Forbind 1.0

Forbind 1.0

LangLanguage SwiftSwift
License MIT
ReleasedLast Release Apr 2015
SPMSupports SPM

Maintained by Ulrik Damm.

  • By
  • Ulrik Damm


Functional chaining and promises in Swift

Note: still in an experimental state. Everything could change. I would love some feedback on this. Write to @ulrikdamm on Twitter.

What is it

Forbind is a library to introduce functional chaining of expressions into your Swift code. It contains a lot of powerful components for writing code that is stateless and expressive. It’s key features are:

• A bind operator (=>) to bind expressions together, that can handle errors.

• A combine operator (++) to combine two potentially optional values together.

• A Result type for better error handling.

• A Promise type for better handling of async values.

• Some extensions for Foundation and UIKit which introduces Forbind concepts in common classes.

When you put these features together, you can begin to write your code in a whole new way. No if-lets, no code littered with error handling, no many-times indented code.

The idea is that you can write your code as a series of expressions, which produce a final result. All error handling is left until the end, when you unpack the result. And it works even for async operations. No more if-lets, no more NSErrorPointer checking, no more completion blocks. Your code changes from something like this:

if let data = readFile("file") {
    if let result = parseJson(data, error: nil) as? NSDictionary {
        if let thingy = parseData(result) {

To something like this:

readFile("file") => parseJson => parseData => handleResult

Show me an example of it

Let’s try to do a simple network request with NSURLConnection. Here’s how it probably will look today:

class NetworkRequestExampleOldWay {
    func handleResponse(response : NSURLResponse?, data : NSData?) -> String? {
        if let data = data {
            return NSString(data: data, encoding: NSUTF8StringEncoding) as? String
        } else {
            return nil

    func performRequest(completion : (String?, NSError?) -> Void) {
        if let url = NSURL(string: "") {
            let request = NSURLRequest(URL: url)
            NSURLConnection.sendAsynchronousRequest(request, queue: NSOperationQueue.mainQueue()) { response, data, error in
                if let error = error {
                    completion(nil, error)
                } else {
                    if let result = self.handleResponse(response, data: data) {
                        completion(result, nil)
                    } else {
                        completion(nil, nil)

There’s some problems with this:

• Need to have all your code nested in an if-let.

• Error and data can have a value at the same time.

• You might forget handling the error.

• Error handling and logic in between each other.

• Error handling at multiple different places.

• Multiple levels of indention.

• Completion call with two nils? Let’s hope that doesn’t cause problems.

• 25 lines.

Here’s how you would do the exact same with Forbind:

class NetworkRequestExampleWithForbind {
    func handleResponse(response : NSURLResponse?, data : NSData?) -> String? {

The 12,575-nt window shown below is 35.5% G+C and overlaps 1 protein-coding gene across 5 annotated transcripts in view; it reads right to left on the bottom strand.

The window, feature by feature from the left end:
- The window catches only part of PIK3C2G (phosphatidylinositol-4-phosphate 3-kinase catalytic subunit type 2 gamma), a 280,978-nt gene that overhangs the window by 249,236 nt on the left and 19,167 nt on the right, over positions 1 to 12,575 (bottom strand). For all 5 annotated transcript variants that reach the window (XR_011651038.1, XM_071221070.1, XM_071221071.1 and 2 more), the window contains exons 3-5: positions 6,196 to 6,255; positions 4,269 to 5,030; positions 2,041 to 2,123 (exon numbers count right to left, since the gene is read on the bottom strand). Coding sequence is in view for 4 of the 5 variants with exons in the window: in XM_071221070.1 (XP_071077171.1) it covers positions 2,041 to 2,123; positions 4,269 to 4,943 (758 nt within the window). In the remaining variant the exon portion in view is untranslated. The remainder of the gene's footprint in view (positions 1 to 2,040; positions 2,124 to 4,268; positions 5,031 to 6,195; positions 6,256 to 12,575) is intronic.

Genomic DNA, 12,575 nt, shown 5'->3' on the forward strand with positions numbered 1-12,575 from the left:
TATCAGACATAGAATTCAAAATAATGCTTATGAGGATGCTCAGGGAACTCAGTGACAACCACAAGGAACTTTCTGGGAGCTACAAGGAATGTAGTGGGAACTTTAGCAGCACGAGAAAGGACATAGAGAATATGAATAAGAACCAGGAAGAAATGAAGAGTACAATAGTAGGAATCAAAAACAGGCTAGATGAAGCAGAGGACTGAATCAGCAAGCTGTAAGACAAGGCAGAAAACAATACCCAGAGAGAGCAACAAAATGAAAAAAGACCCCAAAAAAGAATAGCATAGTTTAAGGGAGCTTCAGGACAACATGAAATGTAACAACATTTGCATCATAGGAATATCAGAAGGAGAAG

return data => { NSString(data: $0, encoding: NSUTF8StringEncoding) as? String }

    func performRequest() -> ResultPromise<String> {
        let request = NSURL(string: "") => { NSURLRequest(URL: $0) }
        let response = request ++ NSOperationQueue.mainQueue() => NSURLConnection.sendAsynchronousRequest
        return response => handleResponse

Problems solved with this:

• You define all your logic before you do any error handling.

• You are forced to handle all errors.

• Only indentation is when receiving the final result.

• 9 lines!!

There are some conventions that are changed from the usual way of writing code:

• Nested calls becomes chained calls (func1 => func2 instead func2(func1()))

• Chain calls with multiple arguments are ++’ed together (arg1 ++ arg2 => func instead of func(arg1, arg2))

• You do error handling in the end. If anything fails, it skips the rest.

I’m intrigued. How do I learn more?

For more examples, open the Xcode project and run the ForbindDemo iOS app. It has a few practical examples. Or you can just see the sources files for the animation demo, the network request demo and the print IP demo

The whole library is in the files bind.swift, combine.swift and dataStructures.swift. Each file has comments explaining how it works in more detail.

If you want to learn more about the concept behind the bind operator, you can read my blog post about it.

What is the state of the project?

It’s still very experimental, so I would love some feedback on it. I wouldn’t recommend relying on this for product code yet. If you have a good idea, or just questions, submit a pull request or contact me at @ulrikdamm on Twitter.

Things that still needs to be considered:

• General direction of the project (are there some fundamental flaws?)

• Promise cancellation (support for cancelling an async operation if a promise is deallocated)

• Handling of dispatch queues (currently promise callbacks are run on the same queue as the operation finished on)

• More extensions for common UIKit/AppKit/Foundation methods to use Promise and Result instead of NSErrorPointer and completion blocks.

• “Expression was too complex to be solved in reasonable time” for big expressions.